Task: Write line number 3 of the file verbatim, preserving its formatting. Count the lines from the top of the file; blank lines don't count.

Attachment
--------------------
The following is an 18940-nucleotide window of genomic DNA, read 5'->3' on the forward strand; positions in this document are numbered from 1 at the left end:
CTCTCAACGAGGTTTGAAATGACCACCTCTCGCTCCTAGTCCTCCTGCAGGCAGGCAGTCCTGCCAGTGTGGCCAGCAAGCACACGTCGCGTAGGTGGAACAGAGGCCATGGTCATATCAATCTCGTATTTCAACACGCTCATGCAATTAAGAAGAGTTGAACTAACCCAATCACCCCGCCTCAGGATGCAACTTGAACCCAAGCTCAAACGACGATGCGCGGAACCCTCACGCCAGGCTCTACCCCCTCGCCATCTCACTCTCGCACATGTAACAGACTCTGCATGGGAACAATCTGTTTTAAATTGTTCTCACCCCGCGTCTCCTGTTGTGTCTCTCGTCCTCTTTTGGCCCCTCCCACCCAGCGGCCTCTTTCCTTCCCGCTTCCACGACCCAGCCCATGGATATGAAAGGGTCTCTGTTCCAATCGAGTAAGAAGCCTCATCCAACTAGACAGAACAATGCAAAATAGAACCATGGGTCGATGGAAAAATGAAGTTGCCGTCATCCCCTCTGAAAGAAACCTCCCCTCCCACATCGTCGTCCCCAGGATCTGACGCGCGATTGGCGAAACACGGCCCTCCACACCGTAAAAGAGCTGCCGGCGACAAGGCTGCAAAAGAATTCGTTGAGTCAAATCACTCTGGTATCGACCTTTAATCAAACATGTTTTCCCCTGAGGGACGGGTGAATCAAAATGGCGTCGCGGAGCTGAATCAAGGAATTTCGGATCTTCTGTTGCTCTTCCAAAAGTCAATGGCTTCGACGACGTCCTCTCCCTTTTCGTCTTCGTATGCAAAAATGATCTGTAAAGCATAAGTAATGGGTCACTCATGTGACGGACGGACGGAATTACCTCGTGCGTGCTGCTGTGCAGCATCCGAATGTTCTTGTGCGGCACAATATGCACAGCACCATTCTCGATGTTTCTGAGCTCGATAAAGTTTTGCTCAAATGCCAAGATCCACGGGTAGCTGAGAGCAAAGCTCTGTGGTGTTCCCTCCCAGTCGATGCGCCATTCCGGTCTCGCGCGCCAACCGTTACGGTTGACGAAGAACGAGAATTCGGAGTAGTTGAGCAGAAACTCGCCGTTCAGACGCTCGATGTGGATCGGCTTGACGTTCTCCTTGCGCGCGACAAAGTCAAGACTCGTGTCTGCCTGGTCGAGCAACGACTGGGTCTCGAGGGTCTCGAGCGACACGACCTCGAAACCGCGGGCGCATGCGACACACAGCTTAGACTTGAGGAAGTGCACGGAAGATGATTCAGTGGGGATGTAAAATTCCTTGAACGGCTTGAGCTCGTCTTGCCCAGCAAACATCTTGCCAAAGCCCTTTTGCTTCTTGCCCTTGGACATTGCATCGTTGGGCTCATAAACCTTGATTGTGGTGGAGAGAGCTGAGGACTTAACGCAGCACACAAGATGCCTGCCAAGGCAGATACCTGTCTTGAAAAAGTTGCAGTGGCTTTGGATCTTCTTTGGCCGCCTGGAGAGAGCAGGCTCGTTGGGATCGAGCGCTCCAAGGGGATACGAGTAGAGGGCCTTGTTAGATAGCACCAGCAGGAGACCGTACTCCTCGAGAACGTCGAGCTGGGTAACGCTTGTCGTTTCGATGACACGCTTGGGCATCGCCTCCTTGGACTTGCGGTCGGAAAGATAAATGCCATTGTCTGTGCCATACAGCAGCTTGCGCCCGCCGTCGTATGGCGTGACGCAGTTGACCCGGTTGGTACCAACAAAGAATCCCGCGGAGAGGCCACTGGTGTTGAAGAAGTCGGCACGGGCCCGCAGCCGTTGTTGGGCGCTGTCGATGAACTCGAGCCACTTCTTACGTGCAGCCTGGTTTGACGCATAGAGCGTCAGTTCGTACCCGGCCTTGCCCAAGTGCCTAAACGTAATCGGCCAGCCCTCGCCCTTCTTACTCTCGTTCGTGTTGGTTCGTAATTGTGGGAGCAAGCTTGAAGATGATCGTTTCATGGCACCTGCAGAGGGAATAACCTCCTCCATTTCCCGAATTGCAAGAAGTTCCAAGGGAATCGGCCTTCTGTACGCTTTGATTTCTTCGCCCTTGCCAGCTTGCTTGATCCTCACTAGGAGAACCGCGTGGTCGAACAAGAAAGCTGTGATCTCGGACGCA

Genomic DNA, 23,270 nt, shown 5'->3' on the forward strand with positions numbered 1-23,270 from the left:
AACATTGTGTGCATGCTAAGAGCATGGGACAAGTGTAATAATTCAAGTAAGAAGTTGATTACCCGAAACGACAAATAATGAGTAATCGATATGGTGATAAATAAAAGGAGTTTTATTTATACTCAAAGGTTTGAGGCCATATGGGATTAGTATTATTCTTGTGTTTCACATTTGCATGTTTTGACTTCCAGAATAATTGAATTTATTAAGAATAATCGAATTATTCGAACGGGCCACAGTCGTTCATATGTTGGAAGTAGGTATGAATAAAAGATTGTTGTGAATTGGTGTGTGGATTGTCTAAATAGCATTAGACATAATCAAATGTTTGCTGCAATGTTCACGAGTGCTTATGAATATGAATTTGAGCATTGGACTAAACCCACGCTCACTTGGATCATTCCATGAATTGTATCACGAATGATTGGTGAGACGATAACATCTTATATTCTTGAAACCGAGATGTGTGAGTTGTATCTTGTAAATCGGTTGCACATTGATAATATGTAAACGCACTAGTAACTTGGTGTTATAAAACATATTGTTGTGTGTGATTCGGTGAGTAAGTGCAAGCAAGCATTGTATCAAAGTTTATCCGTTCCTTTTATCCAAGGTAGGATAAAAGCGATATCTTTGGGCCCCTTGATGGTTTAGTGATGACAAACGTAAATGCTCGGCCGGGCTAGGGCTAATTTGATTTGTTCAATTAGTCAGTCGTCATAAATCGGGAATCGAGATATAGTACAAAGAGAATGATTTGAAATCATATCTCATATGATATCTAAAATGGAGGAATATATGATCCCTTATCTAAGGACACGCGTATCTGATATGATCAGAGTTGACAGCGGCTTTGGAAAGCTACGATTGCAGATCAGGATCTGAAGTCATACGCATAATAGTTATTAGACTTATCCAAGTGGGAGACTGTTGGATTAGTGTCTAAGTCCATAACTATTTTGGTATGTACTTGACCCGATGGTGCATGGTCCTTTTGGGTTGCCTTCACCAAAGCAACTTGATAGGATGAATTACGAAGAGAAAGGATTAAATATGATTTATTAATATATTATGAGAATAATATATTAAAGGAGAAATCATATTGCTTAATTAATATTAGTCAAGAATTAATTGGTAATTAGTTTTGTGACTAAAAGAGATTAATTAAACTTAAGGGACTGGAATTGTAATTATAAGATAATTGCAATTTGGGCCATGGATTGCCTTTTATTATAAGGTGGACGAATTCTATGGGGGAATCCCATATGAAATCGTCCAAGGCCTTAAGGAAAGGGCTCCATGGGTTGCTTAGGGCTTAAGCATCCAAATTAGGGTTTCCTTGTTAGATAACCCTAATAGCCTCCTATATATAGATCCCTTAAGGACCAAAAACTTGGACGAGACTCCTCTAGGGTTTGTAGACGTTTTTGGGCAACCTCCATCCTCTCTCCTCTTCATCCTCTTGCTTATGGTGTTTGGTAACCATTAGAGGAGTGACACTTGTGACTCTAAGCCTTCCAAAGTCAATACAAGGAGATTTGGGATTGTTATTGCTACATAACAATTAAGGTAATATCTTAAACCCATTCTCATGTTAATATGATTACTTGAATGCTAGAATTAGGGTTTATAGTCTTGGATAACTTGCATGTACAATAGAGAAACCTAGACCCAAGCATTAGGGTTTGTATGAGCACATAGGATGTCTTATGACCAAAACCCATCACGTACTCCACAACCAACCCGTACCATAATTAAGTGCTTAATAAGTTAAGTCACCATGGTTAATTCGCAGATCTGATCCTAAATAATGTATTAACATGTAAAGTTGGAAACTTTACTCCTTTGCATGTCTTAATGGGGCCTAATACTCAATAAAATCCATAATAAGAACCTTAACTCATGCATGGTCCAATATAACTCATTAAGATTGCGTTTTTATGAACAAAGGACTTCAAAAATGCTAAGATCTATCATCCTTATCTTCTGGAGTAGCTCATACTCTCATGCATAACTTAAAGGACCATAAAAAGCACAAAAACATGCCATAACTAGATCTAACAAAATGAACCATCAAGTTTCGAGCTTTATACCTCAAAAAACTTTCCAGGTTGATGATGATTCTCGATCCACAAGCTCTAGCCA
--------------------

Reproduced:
Genomic DNA, 23,270 nt, shown 5'->3' on the forward strand with positions numbered 1-23,270 from the left: